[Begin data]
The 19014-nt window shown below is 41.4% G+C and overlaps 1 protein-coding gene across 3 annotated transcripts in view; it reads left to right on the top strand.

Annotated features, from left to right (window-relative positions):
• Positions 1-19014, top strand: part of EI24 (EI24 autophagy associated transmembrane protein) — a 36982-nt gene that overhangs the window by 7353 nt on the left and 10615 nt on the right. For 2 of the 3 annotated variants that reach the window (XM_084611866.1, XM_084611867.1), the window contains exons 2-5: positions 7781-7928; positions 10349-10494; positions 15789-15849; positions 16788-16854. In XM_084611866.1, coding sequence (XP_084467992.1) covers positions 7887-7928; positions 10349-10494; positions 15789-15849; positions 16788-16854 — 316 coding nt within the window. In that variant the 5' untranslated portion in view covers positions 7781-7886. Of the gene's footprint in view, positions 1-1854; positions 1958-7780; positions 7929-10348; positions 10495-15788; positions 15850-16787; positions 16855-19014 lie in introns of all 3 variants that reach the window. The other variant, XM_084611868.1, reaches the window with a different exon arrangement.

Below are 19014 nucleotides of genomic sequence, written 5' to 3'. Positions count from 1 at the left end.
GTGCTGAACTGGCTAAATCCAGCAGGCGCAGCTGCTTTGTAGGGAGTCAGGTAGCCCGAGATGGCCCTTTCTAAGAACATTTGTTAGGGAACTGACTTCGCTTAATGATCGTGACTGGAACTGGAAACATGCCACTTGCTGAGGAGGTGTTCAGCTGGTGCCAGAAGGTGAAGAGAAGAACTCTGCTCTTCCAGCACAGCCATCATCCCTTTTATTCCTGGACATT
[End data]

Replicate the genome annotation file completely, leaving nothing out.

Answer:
The 19014-nt window shown below is 41.4% G+C and overlaps 1 protein-coding gene across 3 annotated transcripts in view; it reads left to right on the top strand.

Annotated features, from left to right (window-relative positions):
• Positions 1-19014, top strand: part of EI24 (EI24 autophagy associated transmembrane protein) — a 36982-nt gene that overhangs the window by 7353 nt on the left and 10615 nt on the right. For 2 of the 3 annotated variants that reach the window (XM_084611866.1, XM_084611867.1), the window contains exons 2-5: positions 7781-7928; positions 10349-10494; positions 15789-15849; positions 16788-16854. In XM_084611866.1, coding sequence (XP_084467992.1) covers positions 7887-7928; positions 10349-10494; positions 15789-15849; positions 16788-16854 — 316 coding nt within the window. In that variant the 5' untranslated portion in view covers positions 7781-7886. Of the gene's footprint in view, positions 1-1854; positions 1958-7780; positions 7929-10348; positions 10495-15788; positions 15850-16787; positions 16855-19014 lie in introns of all 3 variants that reach the window. The other variant, XM_084611868.1, reaches the window with a different exon arrangement.

Below are 19014 nucleotides of genomic sequence, written 5' to 3'. Positions count from 1 at the left end.
GTGCTGAACTGGCTAAATCCAGCAGGCGCAGCTGCTTTGTAGGGAGTCAGGTAGCCCGAGATGGCCCTTTCTAAGAACATTTGTTAGGGAACTGACTTCGCTTAATGATCGTGACTGGAACTGGAAACATGCCACTTGCTGAGGAGGTGTTCAGCTGGTGCCAGAAGGTGAAGAGAAGAACTCTGCTCTTCCAGCACAGCCATCATCCCTTTTATTCCTGGACATT